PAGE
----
The Contours of Christian Philosophy series consists of short introductory-level textbooks in the various fields of philosophy. These books introduce readers to major problems and alternative ways of dealing with those problems. These books, however, differ from most in that they evaluate alternative viewpoints not only with regard to their general strength, but also with regard to their value in the construction of a Christian world and life view. Thus, the books explore the implications of the various views for Christian theology as well as the implications that Christian convictions might have for the philosophical issues discussed. It is crucial that Christians attain a greater degree of philosophical awareness in order to improve the quality of general scholarship and evangelical theology.
Although the books are intended as examples of Christian scholarship, it is hoped that they will be of value to others as well; these issues should concern all thoughtful persons. The assumption which underlies this hope is that complete neutrality in philosophy is neither possible nor desirable. Philosophical work always reflects a person’s deepest commitments. Such commitments, however, do not preclude a genuine striving for critical honesty.
In the Logos edition, this volume is enhanced by amazing functionality. Important terms link to dictionaries, encyclopedias, and a wealth of other resources in your digital library. Perform powerful searches to find exactly what you’re looking for. Take the discussion with you using tablet and mobile apps. With Logos Bible Software, the most efficient and comprehensive research tools are in one place, so you get the most out of your study.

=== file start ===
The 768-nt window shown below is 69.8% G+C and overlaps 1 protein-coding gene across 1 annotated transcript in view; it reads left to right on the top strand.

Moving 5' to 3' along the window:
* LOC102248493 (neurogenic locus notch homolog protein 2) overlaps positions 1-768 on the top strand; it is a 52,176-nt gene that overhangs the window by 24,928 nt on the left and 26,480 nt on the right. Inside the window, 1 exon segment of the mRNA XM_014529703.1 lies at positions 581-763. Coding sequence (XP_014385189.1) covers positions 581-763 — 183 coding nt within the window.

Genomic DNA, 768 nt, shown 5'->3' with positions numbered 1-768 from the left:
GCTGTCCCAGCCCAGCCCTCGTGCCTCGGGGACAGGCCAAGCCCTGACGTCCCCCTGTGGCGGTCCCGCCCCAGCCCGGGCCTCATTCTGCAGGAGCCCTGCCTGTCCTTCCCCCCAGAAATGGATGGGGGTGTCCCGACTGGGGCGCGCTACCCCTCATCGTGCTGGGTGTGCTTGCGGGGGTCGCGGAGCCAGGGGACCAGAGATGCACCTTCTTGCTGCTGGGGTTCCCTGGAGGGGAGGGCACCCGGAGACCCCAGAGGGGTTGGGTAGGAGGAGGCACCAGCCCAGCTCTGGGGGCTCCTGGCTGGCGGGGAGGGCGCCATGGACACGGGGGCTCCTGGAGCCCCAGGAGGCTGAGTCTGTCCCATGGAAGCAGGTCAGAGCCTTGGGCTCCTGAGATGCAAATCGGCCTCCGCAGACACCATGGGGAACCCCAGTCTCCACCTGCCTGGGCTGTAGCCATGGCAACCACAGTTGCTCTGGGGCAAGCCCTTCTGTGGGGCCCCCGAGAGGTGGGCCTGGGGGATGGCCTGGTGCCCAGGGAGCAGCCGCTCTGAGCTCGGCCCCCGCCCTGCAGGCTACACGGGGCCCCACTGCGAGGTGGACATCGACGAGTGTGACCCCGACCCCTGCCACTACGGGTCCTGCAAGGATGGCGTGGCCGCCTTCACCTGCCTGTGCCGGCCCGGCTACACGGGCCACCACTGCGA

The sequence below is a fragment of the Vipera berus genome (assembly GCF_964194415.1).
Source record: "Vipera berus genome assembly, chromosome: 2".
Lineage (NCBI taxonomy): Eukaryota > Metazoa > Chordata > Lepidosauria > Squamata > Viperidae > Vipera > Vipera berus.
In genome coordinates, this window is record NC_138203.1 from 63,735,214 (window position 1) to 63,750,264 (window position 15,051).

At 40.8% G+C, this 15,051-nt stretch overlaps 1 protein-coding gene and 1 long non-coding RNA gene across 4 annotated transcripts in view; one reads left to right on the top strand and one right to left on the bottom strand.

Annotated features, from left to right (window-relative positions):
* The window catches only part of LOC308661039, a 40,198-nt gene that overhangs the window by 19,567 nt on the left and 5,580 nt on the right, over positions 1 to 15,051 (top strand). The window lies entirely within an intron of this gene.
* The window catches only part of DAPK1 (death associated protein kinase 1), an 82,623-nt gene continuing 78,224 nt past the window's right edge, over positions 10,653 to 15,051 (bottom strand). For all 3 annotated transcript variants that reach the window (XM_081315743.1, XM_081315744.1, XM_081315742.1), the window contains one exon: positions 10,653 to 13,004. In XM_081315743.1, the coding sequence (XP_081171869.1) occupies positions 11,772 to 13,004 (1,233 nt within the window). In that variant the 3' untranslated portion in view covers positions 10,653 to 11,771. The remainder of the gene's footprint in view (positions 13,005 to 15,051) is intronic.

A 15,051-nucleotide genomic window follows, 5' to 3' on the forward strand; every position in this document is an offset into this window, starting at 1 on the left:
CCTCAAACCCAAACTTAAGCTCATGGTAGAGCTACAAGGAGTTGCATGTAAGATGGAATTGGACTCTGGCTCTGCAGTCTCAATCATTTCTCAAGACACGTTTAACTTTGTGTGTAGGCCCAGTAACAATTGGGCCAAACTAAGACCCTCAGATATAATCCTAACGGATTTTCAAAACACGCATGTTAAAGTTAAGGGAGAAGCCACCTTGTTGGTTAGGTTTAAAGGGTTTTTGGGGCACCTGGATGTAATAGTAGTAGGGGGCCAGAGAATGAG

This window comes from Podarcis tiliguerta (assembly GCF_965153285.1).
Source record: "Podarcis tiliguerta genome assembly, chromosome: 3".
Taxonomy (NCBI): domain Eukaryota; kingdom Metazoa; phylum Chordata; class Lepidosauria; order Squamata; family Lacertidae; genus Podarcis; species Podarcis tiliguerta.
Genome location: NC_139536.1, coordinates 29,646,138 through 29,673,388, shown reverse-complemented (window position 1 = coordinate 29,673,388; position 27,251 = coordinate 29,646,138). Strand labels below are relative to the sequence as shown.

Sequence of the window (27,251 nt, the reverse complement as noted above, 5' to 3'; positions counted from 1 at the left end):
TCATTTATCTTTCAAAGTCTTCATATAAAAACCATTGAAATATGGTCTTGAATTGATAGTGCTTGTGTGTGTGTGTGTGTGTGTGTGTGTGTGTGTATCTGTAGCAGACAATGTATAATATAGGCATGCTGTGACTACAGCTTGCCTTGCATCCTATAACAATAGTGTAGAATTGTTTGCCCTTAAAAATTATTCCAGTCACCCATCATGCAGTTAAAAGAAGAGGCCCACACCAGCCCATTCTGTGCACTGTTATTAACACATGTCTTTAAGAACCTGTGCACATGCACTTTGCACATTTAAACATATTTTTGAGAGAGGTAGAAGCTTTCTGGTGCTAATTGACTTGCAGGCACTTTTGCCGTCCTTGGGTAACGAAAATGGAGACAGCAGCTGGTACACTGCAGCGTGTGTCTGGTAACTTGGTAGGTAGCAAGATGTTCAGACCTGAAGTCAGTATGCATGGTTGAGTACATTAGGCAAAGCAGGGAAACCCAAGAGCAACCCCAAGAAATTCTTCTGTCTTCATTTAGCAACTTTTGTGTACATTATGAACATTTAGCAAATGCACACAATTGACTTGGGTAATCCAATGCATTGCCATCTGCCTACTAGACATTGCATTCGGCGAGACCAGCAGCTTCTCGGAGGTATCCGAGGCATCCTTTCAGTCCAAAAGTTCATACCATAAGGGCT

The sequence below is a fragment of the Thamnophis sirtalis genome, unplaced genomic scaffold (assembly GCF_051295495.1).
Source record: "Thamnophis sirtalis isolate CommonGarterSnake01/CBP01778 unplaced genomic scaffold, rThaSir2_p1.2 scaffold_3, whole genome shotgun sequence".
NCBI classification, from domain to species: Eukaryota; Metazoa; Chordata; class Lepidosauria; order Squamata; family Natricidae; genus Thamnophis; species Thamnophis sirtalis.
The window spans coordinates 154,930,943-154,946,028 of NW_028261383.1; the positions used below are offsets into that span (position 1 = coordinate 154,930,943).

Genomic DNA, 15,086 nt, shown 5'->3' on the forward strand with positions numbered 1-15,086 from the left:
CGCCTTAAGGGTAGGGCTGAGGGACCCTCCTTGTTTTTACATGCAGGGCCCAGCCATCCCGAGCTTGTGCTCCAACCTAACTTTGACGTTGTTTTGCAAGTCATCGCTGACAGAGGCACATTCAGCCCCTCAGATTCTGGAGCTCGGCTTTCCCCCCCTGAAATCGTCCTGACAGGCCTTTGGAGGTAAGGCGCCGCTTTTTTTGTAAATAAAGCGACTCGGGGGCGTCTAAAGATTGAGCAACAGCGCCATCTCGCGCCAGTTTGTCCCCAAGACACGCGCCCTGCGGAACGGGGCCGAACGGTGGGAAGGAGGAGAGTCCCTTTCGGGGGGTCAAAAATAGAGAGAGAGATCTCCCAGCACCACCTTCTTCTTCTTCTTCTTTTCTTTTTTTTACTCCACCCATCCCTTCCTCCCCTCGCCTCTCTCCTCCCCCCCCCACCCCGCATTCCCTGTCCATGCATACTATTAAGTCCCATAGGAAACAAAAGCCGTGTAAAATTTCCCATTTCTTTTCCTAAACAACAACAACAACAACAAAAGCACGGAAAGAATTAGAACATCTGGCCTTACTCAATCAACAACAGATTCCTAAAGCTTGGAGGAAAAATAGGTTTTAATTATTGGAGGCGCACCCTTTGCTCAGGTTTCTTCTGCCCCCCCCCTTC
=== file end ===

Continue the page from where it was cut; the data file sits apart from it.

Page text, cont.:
C. Stephen Evans (PhD, Yale) is University Professor of Philosophy and the Humanities at Baylor University. He previously taught in the philosophy departments at Calvin College, St. Olaf College, and Wheaton College. He has published several books, including Kierkegaard: An Introduction, Natural Signs and Knowledge of God: A New Look at Theistic Arguments, God and Moral Obligation, Why Christian Faith Still Makes Sense, and Philosophy of Religion.